They lived there for almost 30 years until his death, and the house went on to lead many different lives, eventually becoming the Elizabeth Mitchell Children’s’ Center. It served children with emotional struggles, and as many as 30 children lived there at the same time. Today it is a renovated private residence. This home is a stunning combination of Classical Revival and Craftsman styles, and boasts several original light fixtures and stained-glass windows.
This beautiful Queen Anne mansion was built by James Hornibrook and his wife, Margaret, in 1867. Originally from Canada, this couple moved south and made their fortune in the liquor business. They paid somewhere around $20,000 for 7200 square feet of luxury. Among its notable architectural features, it boasts a tower fit for fairytales and a stunning interior stained-glass skylight. The Hornibrooks had a fairly tragic (and quick) life in their new home, living in it for only two years. James died at the young age of 49 and Margaret followed him only three years later. This home has led many lives over the years as a women’s college, women’s boarding house and eventually a nursing home. Thankfully, the home has undergone extensive renovations (including a return to its original floor plan). It is now a bed-and-breakfast known as the Empress of Little Rock.
When I discovered that a “Hemingway House ” existed in the Quapaw Quarter, I became prematurely excited. The idea that one of literature’s great writers might have called our city home gave me stomach flutters. But alas, it was a different Hemingway. Wilson Hemingway was a powerfully influential figure in Arkansas law. He served as an Arkansas Supreme Court justice and co-founded what is now known as Rose Law Firm. His home is one of the gems of the Quapaw Quarter, a Queen Anne house built in 1894. Like many houses in the neighborhood, this once proud structure eventually became a boarding house and deteriorated over the years. It was eventually renovated as a private residence.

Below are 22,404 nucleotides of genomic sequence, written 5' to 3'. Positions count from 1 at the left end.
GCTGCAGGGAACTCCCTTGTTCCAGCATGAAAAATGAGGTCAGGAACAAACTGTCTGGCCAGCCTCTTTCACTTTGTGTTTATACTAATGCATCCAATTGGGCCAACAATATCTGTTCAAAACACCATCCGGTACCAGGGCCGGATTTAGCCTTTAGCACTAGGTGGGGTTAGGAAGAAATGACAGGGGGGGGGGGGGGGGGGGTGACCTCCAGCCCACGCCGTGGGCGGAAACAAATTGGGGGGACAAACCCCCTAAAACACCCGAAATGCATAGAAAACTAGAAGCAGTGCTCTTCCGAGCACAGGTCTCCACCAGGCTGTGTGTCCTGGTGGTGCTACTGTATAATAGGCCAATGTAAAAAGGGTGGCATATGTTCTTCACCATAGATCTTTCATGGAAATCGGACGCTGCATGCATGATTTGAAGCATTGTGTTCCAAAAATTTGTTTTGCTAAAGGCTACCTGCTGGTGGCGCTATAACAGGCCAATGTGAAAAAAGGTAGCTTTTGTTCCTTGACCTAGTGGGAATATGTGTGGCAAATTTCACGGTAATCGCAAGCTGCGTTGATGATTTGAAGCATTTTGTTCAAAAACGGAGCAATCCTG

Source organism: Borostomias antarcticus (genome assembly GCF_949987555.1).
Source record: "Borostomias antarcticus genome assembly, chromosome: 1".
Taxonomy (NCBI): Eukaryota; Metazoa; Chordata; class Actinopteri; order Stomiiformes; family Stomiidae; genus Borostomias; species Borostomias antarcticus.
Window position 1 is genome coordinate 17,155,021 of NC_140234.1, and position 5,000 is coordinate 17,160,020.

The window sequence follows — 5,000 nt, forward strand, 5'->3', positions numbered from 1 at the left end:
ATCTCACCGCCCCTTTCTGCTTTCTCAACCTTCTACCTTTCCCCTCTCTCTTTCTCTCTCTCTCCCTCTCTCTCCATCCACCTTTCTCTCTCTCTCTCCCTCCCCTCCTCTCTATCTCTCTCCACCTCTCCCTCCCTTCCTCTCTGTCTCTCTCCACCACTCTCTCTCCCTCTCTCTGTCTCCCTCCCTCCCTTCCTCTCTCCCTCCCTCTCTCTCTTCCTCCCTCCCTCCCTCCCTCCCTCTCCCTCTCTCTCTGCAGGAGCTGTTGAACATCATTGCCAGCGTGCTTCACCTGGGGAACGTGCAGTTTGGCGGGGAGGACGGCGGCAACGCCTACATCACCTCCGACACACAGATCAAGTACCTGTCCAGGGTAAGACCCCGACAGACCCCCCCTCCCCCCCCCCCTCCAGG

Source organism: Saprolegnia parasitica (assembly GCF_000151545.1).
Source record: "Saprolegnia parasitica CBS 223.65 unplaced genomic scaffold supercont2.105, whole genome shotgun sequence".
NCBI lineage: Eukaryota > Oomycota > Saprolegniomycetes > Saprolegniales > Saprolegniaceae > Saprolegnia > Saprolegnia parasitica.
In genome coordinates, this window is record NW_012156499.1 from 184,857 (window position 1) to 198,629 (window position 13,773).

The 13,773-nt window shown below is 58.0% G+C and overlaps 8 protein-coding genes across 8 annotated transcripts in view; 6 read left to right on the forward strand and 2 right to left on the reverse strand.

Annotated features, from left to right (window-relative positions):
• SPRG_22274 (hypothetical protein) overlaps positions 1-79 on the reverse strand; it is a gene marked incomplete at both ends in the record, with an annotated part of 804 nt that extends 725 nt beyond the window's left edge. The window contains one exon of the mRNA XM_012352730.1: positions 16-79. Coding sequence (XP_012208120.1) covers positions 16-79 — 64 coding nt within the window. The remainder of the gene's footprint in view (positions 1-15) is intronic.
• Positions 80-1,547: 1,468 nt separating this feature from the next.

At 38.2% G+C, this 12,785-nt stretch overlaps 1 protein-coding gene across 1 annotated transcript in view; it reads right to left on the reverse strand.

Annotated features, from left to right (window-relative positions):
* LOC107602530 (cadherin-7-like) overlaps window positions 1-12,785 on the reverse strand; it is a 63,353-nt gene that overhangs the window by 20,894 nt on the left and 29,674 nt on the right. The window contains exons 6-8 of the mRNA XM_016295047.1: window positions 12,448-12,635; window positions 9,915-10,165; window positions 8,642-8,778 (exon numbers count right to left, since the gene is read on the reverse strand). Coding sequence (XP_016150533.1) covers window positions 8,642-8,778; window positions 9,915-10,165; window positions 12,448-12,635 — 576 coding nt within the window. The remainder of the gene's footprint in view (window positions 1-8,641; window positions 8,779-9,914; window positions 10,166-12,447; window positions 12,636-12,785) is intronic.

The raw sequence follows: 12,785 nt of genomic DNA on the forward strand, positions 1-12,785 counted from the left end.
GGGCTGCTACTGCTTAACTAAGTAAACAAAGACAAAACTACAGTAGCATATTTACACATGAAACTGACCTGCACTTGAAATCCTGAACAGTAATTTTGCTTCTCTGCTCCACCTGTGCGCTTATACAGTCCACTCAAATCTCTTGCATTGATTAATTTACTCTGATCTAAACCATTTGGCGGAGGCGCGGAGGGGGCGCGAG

The Cornish House always gives me Bruce-Wayne-vibes and is perhaps my favorite home in the Quapaw Quarter. Built in the Tudor Revival and Craftsman styles with five bedrooms, a porte cochere, and a third-floor ballroom, this home was constructed with the express purpose of creating a luxe lifestyle for its occupants. Edward Cornish was a successful banker, and his wife Hilda was important in her own right. She was a prominent leader in the female contraception movement. After the couple passed away, this beautiful house served as a nursing home for over 30 years before becoming vacant. It was eventually purchased by Hampton Roy, a local ophthalmologist and writer, who restored it to its original splendor.
The personal stories, struggles and drama attached to the houses in the Quapaw Quarter could easily fill a book. This overview is but a smattering of the historical homes in Little Rock’s oldest neighborhood. The Quapaw Quarter Association is also holding a Tour of Homes on Mother’s Day weekend, and it’s a terrific opportunity for house and history lovers alike. If you haven’t spent an afternoon dining in the SOMA neighborhood, or just generally admiring the living and breathing history of the Quapaw area, you should put it on your to-do list. The Quapaw Quarter is a phoenix that has risen from its decline and has once again become the grand neighborhood it was intended to be. If you need me, I’ll be driving around, sipping tea, still imagining what fantastical stories live inside the gardens and walls of these houses.